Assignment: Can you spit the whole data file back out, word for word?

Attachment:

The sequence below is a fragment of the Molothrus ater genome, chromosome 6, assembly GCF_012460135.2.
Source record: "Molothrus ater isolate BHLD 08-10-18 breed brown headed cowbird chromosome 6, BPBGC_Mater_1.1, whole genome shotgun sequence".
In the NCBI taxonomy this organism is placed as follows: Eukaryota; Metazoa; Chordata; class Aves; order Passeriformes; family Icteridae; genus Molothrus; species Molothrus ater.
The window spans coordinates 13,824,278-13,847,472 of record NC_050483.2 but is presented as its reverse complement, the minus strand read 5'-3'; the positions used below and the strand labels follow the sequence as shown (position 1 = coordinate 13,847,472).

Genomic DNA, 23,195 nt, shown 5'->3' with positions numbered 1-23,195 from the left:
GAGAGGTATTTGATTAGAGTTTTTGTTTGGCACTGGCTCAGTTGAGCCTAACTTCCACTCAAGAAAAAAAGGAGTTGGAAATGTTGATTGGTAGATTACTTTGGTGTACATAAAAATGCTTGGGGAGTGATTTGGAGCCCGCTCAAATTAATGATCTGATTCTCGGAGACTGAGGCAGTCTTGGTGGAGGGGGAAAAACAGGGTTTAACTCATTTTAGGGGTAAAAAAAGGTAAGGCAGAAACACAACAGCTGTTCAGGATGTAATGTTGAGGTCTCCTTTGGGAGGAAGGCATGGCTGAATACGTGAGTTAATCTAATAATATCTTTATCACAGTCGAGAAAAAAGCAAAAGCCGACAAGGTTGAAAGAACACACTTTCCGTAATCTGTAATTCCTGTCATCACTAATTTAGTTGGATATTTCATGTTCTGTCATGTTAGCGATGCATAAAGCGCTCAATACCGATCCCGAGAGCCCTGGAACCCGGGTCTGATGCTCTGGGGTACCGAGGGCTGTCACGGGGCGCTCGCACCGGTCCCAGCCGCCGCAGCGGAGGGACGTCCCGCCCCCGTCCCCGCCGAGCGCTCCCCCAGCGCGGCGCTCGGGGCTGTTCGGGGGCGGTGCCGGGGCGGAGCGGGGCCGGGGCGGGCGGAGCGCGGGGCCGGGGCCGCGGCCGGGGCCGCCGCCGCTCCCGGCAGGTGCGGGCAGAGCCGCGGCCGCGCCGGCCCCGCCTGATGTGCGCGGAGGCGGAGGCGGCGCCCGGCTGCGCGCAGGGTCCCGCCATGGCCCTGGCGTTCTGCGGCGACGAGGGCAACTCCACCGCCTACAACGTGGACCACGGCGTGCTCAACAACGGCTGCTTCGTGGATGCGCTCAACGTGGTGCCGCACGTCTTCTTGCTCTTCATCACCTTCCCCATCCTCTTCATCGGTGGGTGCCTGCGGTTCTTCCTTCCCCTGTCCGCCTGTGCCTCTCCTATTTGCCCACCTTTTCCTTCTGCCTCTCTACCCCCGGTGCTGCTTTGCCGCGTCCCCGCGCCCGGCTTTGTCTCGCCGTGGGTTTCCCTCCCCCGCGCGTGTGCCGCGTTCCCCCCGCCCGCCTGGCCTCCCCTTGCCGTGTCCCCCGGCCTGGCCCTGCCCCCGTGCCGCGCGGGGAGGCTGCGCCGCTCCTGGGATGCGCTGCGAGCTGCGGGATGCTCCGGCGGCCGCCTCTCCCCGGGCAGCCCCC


The sequence below is a fragment of the Molothrus ater genome, chromosome 6, assembly GCF_012460135.2.
Source record: "Molothrus ater isolate BHLD 08-10-18 breed brown headed cowbird chromosome 6, BPBGC_Mater_1.1, whole genome shotgun sequence".
In the NCBI taxonomy this organism is placed as follows: Eukaryota; Metazoa; Chordata; class Aves; order Passeriformes; family Icteridae; genus Molothrus; species Molothrus ater.
The window spans coordinates 13,824,278-13,847,472 of record NC_050483.2 but is presented as its reverse complement, the minus strand read 5'-3'; the positions used below and the strand labels follow the sequence as shown (position 1 = coordinate 13,847,472).

Genomic DNA, 23,195 nt, shown 5'->3' with positions numbered 1-23,195 from the left:
GAGAGGTATTTGATTAGAGTTTTTGTTTGGCACTGGCTCAGTTGAGCCTAACTTCCACTCAAGAAAAAAAGGAGTTGGAAATGTTGATTGGTAGATTACTTTGGTGTACATAAAAATGCTTGGGGAGTGATTTGGAGCCCGCTCAAATTAATGATCTGATTCTCGGAGACTGAGGCAGTCTTGGTGGAGGGGGAAAAACAGGGTTTAACTCATTTTAGGGGTAAAAAAAGGTAAGGCAGAAACACAACAGCTGTTCAGGATGTAATGTTGAGGTCTCCTTTGGGAGGAAGGCATGGCTGAATACGTGAGTTAATCTAATAATATCTTTATCACAGTCGAGAAAAAAGCAAAAGCCGACAAGGTTGAAAGAACACACTTTCCGTAATCTGTAATTCCTGTCATCACTAATTTAGTTGGATATTTCATGTTCTGTCATGTTAGCGATGCATAAAGCGCTCAATACCGATCCCGAGAGCCCTGGAACCCGGGTCTGATGCTCTGGGGTACCGAGGGCTGTCACGGGGCGCTCGCACCGGTCCCAGCCGCCGCAGCGGAGGGACGTCCCGCCCCCGTCCCCGCCGAGCGCTCCCCCAGCGCGGCGCTCGGGGCTGTTCGGGGGCGGTGCCGGGGCGGAGCGGGGCCGGGGCGGGCGGAGCGCGGGGCCGGGGCCGCGGCCGGGGCCGCCGCCGCTCCCGGCAGGTGCGGGCAGAGCCGCGGCCGCGCCGGCCCCGCCTGATGTGCGCGGAGGCGGAGGCGGCGCCCGGCTGCGCGCAGGGTCCCGCCATGGCCCTGGCGTTCTGCGGCGACGAGGGCAACTCCACCGCCTACAACGTGGACCACGGCGTGCTCAACAACGGCTGCTTCGTGGATGCGCTCAACGTGGTGCCGCACGTCTTCTTGCTCTTCATCACCTTCCCCATCCTCTTCATCGGTGGGTGCCTGCGGTTCTTCCTTCCCCTGTCCGCCTGTGCCTCTCCTATTTGCCCACCTTTTCCTTCTGCCTCTCTACCCCCGGTGCTGCTTTGCCGCGTCCCCGCGCCCGGCTTTGTCTCGCCGTGGGTTTCCCTCCCCCGCGCGTGTGCCGCGTTCCCCCCGCCCGCCTGGCCTCCCCTTGCCGTGTCCCCCGGCCTGGCCCTGCCCCCGTGCCGCGCGGGGAGGCTGCGCCGCTCCTGGGATGCGCTGCGAGCTGCGGGATGCTCCGGCGGCCGCCTCTCCCCGGGCAGCCCCC